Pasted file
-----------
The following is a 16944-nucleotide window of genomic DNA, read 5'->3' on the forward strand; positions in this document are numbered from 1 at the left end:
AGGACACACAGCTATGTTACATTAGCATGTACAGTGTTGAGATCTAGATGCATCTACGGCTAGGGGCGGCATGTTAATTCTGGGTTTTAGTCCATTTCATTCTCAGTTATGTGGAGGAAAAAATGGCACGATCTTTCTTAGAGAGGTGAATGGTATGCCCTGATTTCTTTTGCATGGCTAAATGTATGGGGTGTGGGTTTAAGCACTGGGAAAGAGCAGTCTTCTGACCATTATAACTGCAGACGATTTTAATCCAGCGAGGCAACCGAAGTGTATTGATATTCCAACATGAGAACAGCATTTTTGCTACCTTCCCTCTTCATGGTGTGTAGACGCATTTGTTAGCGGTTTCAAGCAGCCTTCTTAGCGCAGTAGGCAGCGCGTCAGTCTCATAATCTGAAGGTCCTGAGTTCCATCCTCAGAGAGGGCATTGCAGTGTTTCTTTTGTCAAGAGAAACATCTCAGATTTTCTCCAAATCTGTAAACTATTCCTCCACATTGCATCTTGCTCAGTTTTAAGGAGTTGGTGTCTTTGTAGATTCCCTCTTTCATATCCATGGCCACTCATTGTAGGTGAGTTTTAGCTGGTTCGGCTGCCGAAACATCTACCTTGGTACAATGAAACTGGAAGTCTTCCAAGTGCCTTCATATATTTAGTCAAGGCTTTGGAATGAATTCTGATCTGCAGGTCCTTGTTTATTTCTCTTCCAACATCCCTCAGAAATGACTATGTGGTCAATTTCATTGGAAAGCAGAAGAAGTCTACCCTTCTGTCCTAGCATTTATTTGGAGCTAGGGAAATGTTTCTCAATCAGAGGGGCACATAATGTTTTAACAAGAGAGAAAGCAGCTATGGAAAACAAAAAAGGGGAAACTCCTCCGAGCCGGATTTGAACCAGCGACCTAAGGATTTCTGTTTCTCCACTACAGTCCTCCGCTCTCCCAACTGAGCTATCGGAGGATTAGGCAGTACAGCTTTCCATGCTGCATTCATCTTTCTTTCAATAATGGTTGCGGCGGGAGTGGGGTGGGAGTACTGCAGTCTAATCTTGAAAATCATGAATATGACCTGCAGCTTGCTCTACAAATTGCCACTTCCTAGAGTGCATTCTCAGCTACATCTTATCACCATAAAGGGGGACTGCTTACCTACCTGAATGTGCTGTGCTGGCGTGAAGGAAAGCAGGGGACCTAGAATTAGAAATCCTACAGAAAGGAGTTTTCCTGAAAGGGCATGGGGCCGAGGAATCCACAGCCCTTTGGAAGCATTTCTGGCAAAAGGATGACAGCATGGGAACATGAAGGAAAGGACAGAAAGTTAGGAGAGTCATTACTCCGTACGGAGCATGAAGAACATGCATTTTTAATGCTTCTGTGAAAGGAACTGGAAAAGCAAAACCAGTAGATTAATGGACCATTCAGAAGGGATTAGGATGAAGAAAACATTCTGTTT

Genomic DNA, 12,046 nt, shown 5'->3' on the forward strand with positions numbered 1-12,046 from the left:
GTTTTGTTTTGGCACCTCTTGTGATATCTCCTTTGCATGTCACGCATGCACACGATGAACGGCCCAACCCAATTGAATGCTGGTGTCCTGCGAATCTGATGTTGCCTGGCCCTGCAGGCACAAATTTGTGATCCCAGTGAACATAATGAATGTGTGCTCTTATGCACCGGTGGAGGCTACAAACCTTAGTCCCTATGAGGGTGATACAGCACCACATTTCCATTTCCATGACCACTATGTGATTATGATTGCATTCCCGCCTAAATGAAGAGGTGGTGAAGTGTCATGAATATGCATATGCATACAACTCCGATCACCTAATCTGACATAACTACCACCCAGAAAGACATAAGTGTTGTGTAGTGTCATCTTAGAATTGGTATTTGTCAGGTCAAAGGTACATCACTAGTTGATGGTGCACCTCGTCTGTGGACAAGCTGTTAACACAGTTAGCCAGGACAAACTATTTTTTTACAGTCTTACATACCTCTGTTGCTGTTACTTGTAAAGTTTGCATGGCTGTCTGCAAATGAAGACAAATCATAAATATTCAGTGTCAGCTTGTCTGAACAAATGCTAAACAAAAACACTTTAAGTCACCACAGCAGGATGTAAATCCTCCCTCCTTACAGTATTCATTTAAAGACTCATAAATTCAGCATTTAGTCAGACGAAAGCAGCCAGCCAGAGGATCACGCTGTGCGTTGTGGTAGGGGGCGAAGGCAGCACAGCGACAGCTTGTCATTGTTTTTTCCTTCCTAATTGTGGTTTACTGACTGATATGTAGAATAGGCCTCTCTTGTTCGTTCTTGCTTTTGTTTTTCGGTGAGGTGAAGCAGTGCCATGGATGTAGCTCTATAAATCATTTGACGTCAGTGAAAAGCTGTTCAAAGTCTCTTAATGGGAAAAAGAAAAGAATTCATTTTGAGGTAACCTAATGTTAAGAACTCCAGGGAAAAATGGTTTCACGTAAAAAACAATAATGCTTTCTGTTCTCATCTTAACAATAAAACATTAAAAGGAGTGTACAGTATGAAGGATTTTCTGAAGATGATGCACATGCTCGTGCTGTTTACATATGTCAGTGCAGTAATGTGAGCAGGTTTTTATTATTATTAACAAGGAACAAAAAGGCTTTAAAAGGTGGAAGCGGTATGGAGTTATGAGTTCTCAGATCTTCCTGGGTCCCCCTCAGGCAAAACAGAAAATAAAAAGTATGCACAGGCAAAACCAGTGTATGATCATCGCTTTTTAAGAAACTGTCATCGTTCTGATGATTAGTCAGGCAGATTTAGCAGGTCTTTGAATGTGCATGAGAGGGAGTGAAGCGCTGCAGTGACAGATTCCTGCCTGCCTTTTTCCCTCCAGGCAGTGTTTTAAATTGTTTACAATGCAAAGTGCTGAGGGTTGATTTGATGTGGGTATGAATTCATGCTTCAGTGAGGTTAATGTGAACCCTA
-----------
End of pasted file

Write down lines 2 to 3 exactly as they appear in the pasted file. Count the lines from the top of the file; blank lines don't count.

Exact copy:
AGGACACACAGCTATGTTACATTAGCATGTACAGTGTTGAGATCTAGATGCATCTACGGCTAGGGGCGGCATGTTAATTCTGGGTTTTAGTCCATTTCATTCTCAGTTATGTGGAGGAAAAAATGGCACGATCTTTCTTAGAGAGGTGAATGGTATGCCCTGATTTCTTTTGCATGGCTAAATGTATGGGGTGTGGGTTTAAGCACTGGGAAAGAGCAGTCTTCTGACCATTATAACTGCAGACGATTTTAATCCAGCGAGGCAACCGAAGTGTATTGATATTCCAACATGAGAACAGCATTTTTGCTACCTTCCCTCTTCATGGTGTGTAGACGCATTTGTTAGCGGTTTCAAGCAGCCTTCTTAGCGCAGTAGGCAGCGCGTCAGTCTCATAATCTGAAGGTCCTGAGTTCCATCCTCAGAGAGGGCATTGCAGTGTTTCTTTTGTCAAGAGAAACATCTCAGATTTTCTCCAAATCTGTAAACTATTCCTCCACATTGCATCTTGCTCAGTTTTAAGGAGTTGGTGTCTTTGTAGATTCCCTCTTTCATATCCATGGCCACTCATTGTAGGTGAGTTTTAGCTGGTTCGGCTGCCGAAACATCTACCTTGGTACAATGAAACTGGAAGTCTTCCAAGTGCCTTCATATATTTAGTCAAGGCTTTGGAATGAATTCTGATCTGCAGGTCCTTGTTTATTTCTCTTCCAACATCCCTCAGAAATGACTATGTGGTCAATTTCATTGGAAAGCAGAAGAAGTCTACCCTTCTGTCCTAGCATTTATTTGGAGCTAGGGAAATGTTTCTCAATCAGAGGGGCACATAATGTTTTAACAAGAGAGAAAGCAGCTATGGAAAACAAAAAAGGGGAAACTCCTCCGAGCCGGATTTGAACCAGCGACCTAAGGATTTCTGTTTCTCCACTACAGTCCTCCGCTCTCCCAACTGAGCTATCGGAGGATTAGGCAGTACAGCTTTCCATGCTGCATTCATCTTTCTTTCAATAATGGTTGCGGCGGGAGTGGGGTGGGAGTACTGCAGTCTAATCTTGAAAATCATGAATATGACCTGCAGCTTGCTCTACAAATTGCCACTTCCTAGAGTGCATTCTCAGCTACATCTTATCACCATAAAGGGGGACTGCTTACCTACCTGAATGTGCTGTGCTGGCGTGAAGGAAAGCAGGGGACCTAGAATTAGAAATCCTACAGAAAGGAGTTTTCCTGAAAGGGCATGGGGCCGAGGAATCCACAGCCCTTTGGAAGCATTTCTGGCAAAAGGATGACAGCATGGGAACATGAAGGAAAGGACAGAAAGTTAGGAGAGTCATTACTCCGTACGGAGCATGAAGAACATGCATTTTTAATGCTTCTGTGAAAGGAACTGGAAAAGCAAAACCAGTAGATTAATGGACCATTCAGAAGGGATTAGGATGAAGAAAACATTCTGTTT

Genomic DNA, 12,046 nt, shown 5'->3' on the forward strand with positions numbered 1-12,046 from the left: